Wow, a question about text mode. Well, you have two options - when you want to scroll a line down you either have to copy all of the lines on the screen up one, or you can move the video base address down a line. The second one's probably considerably more work because you only have a certain number of video pages so eventually you have to have a way to get back to the start and modern computers are far too fast to be slowed down by moving 4kb or so of data. The second trick used to be used for VGA side scrolling games when computers weren't fast enough to redraw the entire screen, so you moved the video base address by one row/column and only had to redraw one row/column and the characters.

There is actually a third option if you're in real mode or can run vm86 mode (that's what it's called on Linux - I've forgotten the official name - it's emulated 16 bit mode) - you can call the BIOS and get it to do your text output for you. That might well be slow though.

What are you writing anyway, something for DOS or a toy OS?

Share this post


Link to post
Share on other sites
I'm writing a toy os :)

I'm not sure how to do what you said, but I've figured that if I could make an if statement to find the "\0" character, I could add a new line just like with the "\n" character. I tried writing "if (*text == '\0')", but that didn't work :( Any ideas?

Share this post


Link to post
Share on other sites
Off the top of my head:



void k_print(const char *text)
{
static unsigned line_no = 0, col_no = 0;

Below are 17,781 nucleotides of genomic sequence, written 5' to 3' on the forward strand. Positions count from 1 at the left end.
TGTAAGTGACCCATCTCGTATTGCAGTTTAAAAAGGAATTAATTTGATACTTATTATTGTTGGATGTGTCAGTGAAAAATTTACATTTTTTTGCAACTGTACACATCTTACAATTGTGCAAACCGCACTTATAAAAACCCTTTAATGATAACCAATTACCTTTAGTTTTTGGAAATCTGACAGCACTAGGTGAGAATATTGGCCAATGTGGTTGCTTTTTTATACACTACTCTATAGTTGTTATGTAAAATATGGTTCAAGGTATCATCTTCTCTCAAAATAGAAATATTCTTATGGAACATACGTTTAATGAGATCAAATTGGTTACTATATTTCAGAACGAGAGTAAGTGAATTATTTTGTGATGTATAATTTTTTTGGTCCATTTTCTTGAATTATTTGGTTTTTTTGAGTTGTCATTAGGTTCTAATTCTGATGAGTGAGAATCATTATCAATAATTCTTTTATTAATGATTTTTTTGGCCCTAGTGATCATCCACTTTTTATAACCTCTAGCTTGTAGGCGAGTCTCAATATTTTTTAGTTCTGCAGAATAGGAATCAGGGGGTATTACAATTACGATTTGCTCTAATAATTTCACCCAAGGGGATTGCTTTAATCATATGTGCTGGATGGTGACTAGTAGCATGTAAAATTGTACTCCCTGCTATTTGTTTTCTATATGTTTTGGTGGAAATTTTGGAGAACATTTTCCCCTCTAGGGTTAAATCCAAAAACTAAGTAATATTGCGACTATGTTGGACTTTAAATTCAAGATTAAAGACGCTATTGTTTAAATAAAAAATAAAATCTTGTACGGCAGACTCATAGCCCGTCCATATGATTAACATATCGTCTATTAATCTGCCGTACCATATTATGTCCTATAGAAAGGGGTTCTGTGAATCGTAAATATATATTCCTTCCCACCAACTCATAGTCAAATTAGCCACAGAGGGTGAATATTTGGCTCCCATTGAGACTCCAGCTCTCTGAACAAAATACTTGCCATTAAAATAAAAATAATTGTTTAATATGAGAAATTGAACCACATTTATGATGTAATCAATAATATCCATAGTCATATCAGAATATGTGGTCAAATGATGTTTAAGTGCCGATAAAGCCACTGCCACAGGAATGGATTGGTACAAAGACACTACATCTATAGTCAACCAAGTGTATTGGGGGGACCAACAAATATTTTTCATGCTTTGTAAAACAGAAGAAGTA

static char *video_memory_ptr = VIDEO_MEMORY;
int i;

for (i = 0; text[i] != '\0'; ++i) {
if (text[i] == '\n') {
video_memory_ptr += (SCREEN_WIDTH - col_no)*2;
line_no++;
col_no = 0;
} else {
video_memory_ptr[0] = text[i];
video_memory_ptr[1] = WHITE_TEXT;
video_memory_ptr += 2;
col_no++;

if (col_no == SCREEN_WIDTH) {
col_no = 0;
line_no++;
}
}

if (line_no == SCREEN_HEIGHT) {
memmove(VIDEO_MEMORY, VIDEO_MEMORY + (SCREEN_HEIGHT*2),
SCREEN_WIDTH*(SCREEN_HEIGHT-1)*2);
line_no--;
video_memory_ptr = VIDEO_MEMORY + SCREEN_WIDTH*(SCREEN_HEIGHT-1)*2;
}
}
}





The pointer arithmatic probably won't work without some adjustment but otherwise I think that's correct. I was messing about with this myself recently using GRUB for a bootloader to escape the really nasty bootstrap stuff (and QEMU for testing). I remember sorting out memory layout being pretty nasty.

Share this post


Link to post
Share on other sites
Thanks alot :) This seems like it should work :)

Oh and btw do you think that you've seen "nasty" bootloading code? Well, then you should take a look at this . XD First time I saw it, I laughed my ass off, and I still do frequently when reading through the code. :D

Share this post


Link to post
Share on other sites
Well, yeah. Since it's impossible to fit anything resembling a modern OS into one sector all the bootloaders I know of employ some kind of blindly loading more from a set sector on the disk with no regard to the file system. It's an ugly system and I for one will not be sorry to see the x86 architecture die (it's got more baggage than you could fit on a jumbo jet), and I think it's only got a few years left.

Share this post


Link to post
Share on other sites

Create an account or sign in to comment

You need to be a member in order to leave a comment

Create an account

Sign up for a new account in our community. It's easy!

Register a new account

Sign in

Already have an account? Sign in here.

Sign In Now

Sign in to follow this